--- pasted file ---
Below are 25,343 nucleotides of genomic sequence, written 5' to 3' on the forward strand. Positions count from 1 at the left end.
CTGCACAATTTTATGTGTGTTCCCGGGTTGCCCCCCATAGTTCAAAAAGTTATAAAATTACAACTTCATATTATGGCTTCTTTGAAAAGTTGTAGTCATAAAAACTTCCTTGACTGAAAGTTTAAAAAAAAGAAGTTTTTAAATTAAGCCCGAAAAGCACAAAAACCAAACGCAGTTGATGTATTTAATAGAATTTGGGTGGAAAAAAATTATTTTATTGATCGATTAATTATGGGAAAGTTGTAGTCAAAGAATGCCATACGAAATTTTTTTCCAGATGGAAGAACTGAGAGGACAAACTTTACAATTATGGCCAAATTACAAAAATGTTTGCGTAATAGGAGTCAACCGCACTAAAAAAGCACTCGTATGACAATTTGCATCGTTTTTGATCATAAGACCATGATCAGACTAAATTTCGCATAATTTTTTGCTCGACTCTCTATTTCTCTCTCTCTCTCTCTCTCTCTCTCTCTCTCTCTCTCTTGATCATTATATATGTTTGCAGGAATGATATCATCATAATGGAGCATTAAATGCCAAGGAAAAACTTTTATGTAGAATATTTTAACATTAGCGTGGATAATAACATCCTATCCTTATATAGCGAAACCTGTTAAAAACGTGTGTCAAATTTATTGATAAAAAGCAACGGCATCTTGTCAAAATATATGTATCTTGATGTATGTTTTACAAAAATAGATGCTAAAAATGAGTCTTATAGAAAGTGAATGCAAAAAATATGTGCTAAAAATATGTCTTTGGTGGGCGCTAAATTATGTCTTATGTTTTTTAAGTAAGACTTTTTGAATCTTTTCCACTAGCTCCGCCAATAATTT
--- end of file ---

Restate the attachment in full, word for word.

Below are 25,343 nucleotides of genomic sequence, written 5' to 3' on the forward strand. Positions count from 1 at the left end.
CTGCACAATTTTATGTGTGTTCCCGGGTTGCCCCCCATAGTTCAAAAAGTTATAAAATTACAACTTCATATTATGGCTTCTTTGAAAAGTTGTAGTCATAAAAACTTCCTTGACTGAAAGTTTAAAAAAAAGAAGTTTTTAAATTAAGCCCGAAAAGCACAAAAACCAAACGCAGTTGATGTATTTAATAGAATTTGGGTGGAAAAAAATTATTTTATTGATCGATTAATTATGGGAAAGTTGTAGTCAAAGAATGCCATACGAAATTTTTTTCCAGATGGAAGAACTGAGAGGACAAACTTTACAATTATGGCCAAATTACAAAAATGTTTGCGTAATAGGAGTCAACCGCACTAAAAAAGCACTCGTATGACAATTTGCATCGTTTTTGATCATAAGACCATGATCAGACTAAATTTCGCATAATTTTTTGCTCGACTCTCTATTTCTCTCTCTCTCTCTCTCTCTCTCTCTCTCTCTCTCTCTTGATCATTATATATGTTTGCAGGAATGATATCATCATAATGGAGCATTAAATGCCAAGGAAAAACTTTTATGTAGAATATTTTAACATTAGCGTGGATAATAACATCCTATCCTTATATAGCGAAACCTGTTAAAAACGTGTGTCAAATTTATTGATAAAAAGCAACGGCATCTTGTCAAAATATATGTATCTTGATGTATGTTTTACAAAAATAGATGCTAAAAATGAGTCTTATAGAAAGTGAATGCAAAAAATATGTGCTAAAAATATGTCTTTGGTGGGCGCTAAATTATGTCTTATGTTTTTTAAGTAAGACTTTTTGAATCTTTTCCACTAGCTCCGCCAATAATTT